NHRA: Minnesota's own ready to roll at BIR
Between them they have 136 career victories.
Greg Anderson and Jason Line are multiple-time Pro Stock champions with Line the current defending champion.
Both are sitting in the top four of the NHRA season points standings with two events remaining before the Countdown to the Championship.
Both are seasoned, crafty, educated veterans of the Pro Stock class and drag racing in general.
And both are taking notice of the youth surrounding them.
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Greg Anderson, Jason Line
- Division: Pro Stock
- Hometowns: Duluth and Wright
- Crew chiefs: Rob Downing, Tim Freeman
- Sponsor: Summit Equipment Chevrolet Camaro
- Career wins: 136 combined
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Take 18-year-old Tanner Gray, who is sitting third in the points right between Anderson at No. 2 and Line at No. 4.
"I like him," said Line. "I enjoy him. He's a character. He's entertaining for sure. I have no problem racing him. There is only one issue I would have in racing him and that's if his light comes on more often than mine does. Other than that, I enjoy him."
Then there is Gray's teammate Drew Skillman, who is fifth in the points standings and the defending champion of the Lucas Oil NHRA Nationals, which kicks off Friday, Aug. 18, at Brainerd International Raceway.
"He's got my number right now," Line said. "He's beaten me a lot. I've struggled beating him, but nothing lasts forever and that's not going to either."
One of those defeats occurred in last year's finals at BIR, Skillman snuck past Line preventing the Wright native from securing his first NHRA victory at BIR.
For Anderson, a Duluth native, the youth movement is invigorating.
"That's part of the Grey Motorsports team with Tanner Grey and Drew Skillman being teammates," said Anderson. "They've got very fast cars. They're very good drivers and between the two of them they won the Western Swing. Drew won two and Tanner got the other one. They obviously think they have momentum going and they're peaking at the right time.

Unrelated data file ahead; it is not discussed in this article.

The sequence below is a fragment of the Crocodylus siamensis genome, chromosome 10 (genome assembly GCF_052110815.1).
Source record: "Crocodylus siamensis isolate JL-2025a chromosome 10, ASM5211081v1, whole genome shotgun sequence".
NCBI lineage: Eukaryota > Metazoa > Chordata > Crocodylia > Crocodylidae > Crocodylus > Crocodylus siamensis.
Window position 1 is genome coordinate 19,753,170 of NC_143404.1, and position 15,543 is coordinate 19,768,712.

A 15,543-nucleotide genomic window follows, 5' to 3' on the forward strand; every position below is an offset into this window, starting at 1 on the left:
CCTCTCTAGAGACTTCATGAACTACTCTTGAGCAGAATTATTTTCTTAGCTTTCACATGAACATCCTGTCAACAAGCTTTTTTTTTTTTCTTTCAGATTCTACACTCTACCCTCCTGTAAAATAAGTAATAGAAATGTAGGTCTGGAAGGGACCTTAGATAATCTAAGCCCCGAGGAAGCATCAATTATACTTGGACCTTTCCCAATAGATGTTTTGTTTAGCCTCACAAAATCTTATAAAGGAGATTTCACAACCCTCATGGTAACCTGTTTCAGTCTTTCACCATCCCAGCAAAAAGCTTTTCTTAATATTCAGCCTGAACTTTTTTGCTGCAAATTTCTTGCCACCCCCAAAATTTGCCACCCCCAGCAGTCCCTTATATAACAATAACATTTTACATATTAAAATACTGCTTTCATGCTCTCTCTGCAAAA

"They will be a handful. Tanner is an 18-year-old kid who is not afraid of anything. He's got that attitude where he doesn't care. He doesn't worry about lining up against some guy who has a lot of experience. He just expects to go up there and whip every one of us. It's kind of fun right now. It's a handful for us trying to race a kid with an attitude like that, but I'm still going to bet on the experience in the end."
And experience favors the Summit Racing Equipment team of Anderson and Line. The two dominated the field last year by getting a jump on the new electronic fuel injection package presented by the NHRA. As expected, however, the rest of the field has caught up with the Minnesota boys.
Bo Butner has a comfortable 240-point lead over Anderson. Erica Endres, Jeg Coughlin and Vincent Nobile are all within striking distance. The field will be tight come playoff time and Anderson-Line know it.
"It's really become more of a tuners and a drivers race nowadays because the engines are all making about the same horsepower," Anderson said. "For the last half a dozen races or so, Jason and I have struggled with the tuning and the driving end of it. We haven't won. I guess back in Englishtown was the last time I won.